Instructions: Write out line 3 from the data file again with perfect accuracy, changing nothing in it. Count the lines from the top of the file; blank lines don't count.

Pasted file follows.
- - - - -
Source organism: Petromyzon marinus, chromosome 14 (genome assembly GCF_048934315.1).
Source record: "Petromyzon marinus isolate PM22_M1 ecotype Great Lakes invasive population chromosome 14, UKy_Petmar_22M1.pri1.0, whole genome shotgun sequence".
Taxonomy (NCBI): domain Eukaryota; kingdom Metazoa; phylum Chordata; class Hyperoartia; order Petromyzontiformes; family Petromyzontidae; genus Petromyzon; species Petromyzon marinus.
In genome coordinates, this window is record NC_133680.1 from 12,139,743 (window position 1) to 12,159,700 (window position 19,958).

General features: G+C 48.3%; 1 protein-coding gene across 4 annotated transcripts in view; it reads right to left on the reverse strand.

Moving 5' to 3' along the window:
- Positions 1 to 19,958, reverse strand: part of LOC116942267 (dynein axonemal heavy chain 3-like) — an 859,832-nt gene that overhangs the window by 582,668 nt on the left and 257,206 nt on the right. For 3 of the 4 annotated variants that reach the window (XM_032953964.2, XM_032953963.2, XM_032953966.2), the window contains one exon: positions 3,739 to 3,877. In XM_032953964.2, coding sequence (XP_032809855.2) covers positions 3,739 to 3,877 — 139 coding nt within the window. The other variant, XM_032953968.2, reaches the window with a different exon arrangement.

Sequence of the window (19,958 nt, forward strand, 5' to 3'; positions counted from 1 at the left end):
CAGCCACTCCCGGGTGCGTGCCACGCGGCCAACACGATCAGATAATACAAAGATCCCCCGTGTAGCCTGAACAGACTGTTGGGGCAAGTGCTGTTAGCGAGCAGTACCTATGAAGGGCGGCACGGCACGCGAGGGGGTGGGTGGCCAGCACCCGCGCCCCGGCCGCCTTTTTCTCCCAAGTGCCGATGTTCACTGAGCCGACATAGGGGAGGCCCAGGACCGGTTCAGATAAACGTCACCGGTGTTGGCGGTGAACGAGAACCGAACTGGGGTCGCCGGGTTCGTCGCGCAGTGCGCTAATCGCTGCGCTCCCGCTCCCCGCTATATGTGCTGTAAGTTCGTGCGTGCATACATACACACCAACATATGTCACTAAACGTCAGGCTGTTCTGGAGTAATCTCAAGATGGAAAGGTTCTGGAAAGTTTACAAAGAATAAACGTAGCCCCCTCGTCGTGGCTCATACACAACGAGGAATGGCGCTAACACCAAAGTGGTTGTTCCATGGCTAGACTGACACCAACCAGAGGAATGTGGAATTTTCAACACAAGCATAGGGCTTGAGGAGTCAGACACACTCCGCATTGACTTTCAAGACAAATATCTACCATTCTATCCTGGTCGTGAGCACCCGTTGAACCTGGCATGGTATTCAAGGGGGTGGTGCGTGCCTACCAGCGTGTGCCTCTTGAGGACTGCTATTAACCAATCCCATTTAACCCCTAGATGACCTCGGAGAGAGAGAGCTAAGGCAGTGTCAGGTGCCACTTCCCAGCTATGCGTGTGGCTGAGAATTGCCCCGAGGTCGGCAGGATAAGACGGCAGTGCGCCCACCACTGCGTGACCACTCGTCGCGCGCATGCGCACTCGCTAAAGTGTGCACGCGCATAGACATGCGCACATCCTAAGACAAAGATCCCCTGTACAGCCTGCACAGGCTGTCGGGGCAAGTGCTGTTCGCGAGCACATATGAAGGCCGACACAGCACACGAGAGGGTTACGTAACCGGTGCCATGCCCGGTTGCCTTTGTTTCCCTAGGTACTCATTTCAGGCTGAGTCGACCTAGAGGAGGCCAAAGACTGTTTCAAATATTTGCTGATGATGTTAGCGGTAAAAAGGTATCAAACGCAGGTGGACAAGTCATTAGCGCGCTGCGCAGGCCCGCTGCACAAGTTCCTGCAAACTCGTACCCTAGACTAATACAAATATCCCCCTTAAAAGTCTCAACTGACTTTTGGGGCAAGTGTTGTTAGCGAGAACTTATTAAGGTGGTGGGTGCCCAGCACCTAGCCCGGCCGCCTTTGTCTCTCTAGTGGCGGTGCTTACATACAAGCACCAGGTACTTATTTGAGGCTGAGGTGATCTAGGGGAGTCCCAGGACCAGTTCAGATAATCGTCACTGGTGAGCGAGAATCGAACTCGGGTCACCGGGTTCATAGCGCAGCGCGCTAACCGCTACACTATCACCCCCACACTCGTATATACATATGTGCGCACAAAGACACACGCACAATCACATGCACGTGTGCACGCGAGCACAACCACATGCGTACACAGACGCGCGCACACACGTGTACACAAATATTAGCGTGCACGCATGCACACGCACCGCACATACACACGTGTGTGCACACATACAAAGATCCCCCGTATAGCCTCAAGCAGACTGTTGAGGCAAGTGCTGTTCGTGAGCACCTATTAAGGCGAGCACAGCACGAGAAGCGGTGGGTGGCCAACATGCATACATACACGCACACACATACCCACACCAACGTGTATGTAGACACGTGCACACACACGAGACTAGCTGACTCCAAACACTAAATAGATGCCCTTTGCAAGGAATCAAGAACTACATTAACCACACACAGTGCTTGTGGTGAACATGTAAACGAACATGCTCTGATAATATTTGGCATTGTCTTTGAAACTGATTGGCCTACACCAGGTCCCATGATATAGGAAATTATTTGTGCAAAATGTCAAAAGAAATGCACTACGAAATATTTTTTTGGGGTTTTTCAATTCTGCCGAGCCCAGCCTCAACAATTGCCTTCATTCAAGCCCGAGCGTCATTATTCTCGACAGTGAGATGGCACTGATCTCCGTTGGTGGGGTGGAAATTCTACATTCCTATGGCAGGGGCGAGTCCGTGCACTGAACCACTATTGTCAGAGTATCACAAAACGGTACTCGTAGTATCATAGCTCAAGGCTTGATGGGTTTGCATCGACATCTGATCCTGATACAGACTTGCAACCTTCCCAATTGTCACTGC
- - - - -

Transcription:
Taxonomy (NCBI): domain Eukaryota; kingdom Metazoa; phylum Chordata; class Hyperoartia; order Petromyzontiformes; family Petromyzontidae; genus Petromyzon; species Petromyzon marinus.